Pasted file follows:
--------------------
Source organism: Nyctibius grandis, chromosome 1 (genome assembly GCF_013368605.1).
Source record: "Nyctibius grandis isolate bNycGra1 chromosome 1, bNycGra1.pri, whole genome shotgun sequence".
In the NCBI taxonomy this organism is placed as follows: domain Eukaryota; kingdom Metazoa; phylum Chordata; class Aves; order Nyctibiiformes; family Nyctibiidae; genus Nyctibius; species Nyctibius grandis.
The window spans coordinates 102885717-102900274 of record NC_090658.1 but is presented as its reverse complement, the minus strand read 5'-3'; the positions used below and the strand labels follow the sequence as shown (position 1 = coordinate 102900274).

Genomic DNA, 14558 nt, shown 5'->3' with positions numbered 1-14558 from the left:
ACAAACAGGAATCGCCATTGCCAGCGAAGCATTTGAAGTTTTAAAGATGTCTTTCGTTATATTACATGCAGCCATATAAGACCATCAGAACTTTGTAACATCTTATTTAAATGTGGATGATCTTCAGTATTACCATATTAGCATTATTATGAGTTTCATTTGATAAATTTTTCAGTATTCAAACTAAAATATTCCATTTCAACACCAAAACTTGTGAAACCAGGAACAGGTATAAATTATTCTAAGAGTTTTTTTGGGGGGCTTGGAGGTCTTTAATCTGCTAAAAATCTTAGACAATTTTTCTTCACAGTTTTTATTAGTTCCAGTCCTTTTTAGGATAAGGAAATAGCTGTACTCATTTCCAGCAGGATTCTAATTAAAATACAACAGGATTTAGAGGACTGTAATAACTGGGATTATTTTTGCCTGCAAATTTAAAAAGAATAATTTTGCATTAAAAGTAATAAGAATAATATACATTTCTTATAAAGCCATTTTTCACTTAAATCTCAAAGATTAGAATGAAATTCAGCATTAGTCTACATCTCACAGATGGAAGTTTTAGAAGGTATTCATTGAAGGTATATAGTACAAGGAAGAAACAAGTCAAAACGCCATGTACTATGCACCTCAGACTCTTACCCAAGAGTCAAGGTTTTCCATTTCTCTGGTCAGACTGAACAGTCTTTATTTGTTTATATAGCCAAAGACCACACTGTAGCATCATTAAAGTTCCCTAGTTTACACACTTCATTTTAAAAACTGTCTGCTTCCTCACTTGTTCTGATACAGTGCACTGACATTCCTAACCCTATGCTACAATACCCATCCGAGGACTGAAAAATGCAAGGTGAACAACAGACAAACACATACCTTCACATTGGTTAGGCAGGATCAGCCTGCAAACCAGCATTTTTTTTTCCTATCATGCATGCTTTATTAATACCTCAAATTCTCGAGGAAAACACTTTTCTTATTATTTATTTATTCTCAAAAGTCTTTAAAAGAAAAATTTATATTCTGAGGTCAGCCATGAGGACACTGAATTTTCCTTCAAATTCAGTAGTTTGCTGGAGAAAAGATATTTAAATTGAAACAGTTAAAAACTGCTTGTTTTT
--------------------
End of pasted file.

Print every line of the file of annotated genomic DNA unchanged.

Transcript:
Source organism: Nyctibius grandis, chromosome 1 (genome assembly GCF_013368605.1).
Source record: "Nyctibius grandis isolate bNycGra1 chromosome 1, bNycGra1.pri, whole genome shotgun sequence".
In the NCBI taxonomy this organism is placed as follows: domain Eukaryota; kingdom Metazoa; phylum Chordata; class Aves; order Nyctibiiformes; family Nyctibiidae; genus Nyctibius; species Nyctibius grandis.
The window spans coordinates 102885717-102900274 of record NC_090658.1 but is presented as its reverse complement, the minus strand read 5'-3'; the positions used below and the strand labels follow the sequence as shown (position 1 = coordinate 102900274).

Genomic DNA, 14558 nt, shown 5'->3' with positions numbered 1-14558 from the left:
ACAAACAGGAATCGCCATTGCCAGCGAAGCATTTGAAGTTTTAAAGATGTCTTTCGTTATATTACATGCAGCCATATAAGACCATCAGAACTTTGTAACATCTTATTTAAATGTGGATGATCTTCAGTATTACCATATTAGCATTATTATGAGTTTCATTTGATAAATTTTTCAGTATTCAAACTAAAATATTCCATTTCAACACCAAAACTTGTGAAACCAGGAACAGGTATAAATTATTCTAAGAGTTTTTTTGGGGGGCTTGGAGGTCTTTAATCTGCTAAAAATCTTAGACAATTTTTCTTCACAGTTTTTATTAGTTCCAGTCCTTTTTAGGATAAGGAAATAGCTGTACTCATTTCCAGCAGGATTCTAATTAAAATACAACAGGATTTAGAGGACTGTAATAACTGGGATTATTTTTGCCTGCAAATTTAAAAAGAATAATTTTGCATTAAAAGTAATAAGAATAATATACATTTCTTATAAAGCCATTTTTCACTTAAATCTCAAAGATTAGAATGAAATTCAGCATTAGTCTACATCTCACAGATGGAAGTTTTAGAAGGTATTCATTGAAGGTATATAGTACAAGGAAGAAACAAGTCAAAACGCCATGTACTATGCACCTCAGACTCTTACCCAAGAGTCAAGGTTTTCCATTTCTCTGGTCAGACTGAACAGTCTTTATTTGTTTATATAGCCAAAGACCACACTGTAGCATCATTAAAGTTCCCTAGTTTACACACTTCATTTTAAAAACTGTCTGCTTCCTCACTTGTTCTGATACAGTGCACTGACATTCCTAACCCTATGCTACAATACCCATCCGAGGACTGAAAAATGCAAGGTGAACAACAGACAAACACATACCTTCACATTGGTTAGGCAGGATCAGCCTGCAAACCAGCATTTTTTTTTCCTATCATGCATGCTTTATTAATACCTCAAATTCTCGAGGAAAACACTTTTCTTATTATTTATTTATTCTCAAAAGTCTTTAAAAGAAAAATTTATATTCTGAGGTCAGCCATGAGGACACTGAATTTTCCTTCAAATTCAGTAGTTTGCTGGAGAAAAGATATTTAAATTGAAACAGTTAAAAACTGCTTGTTTTT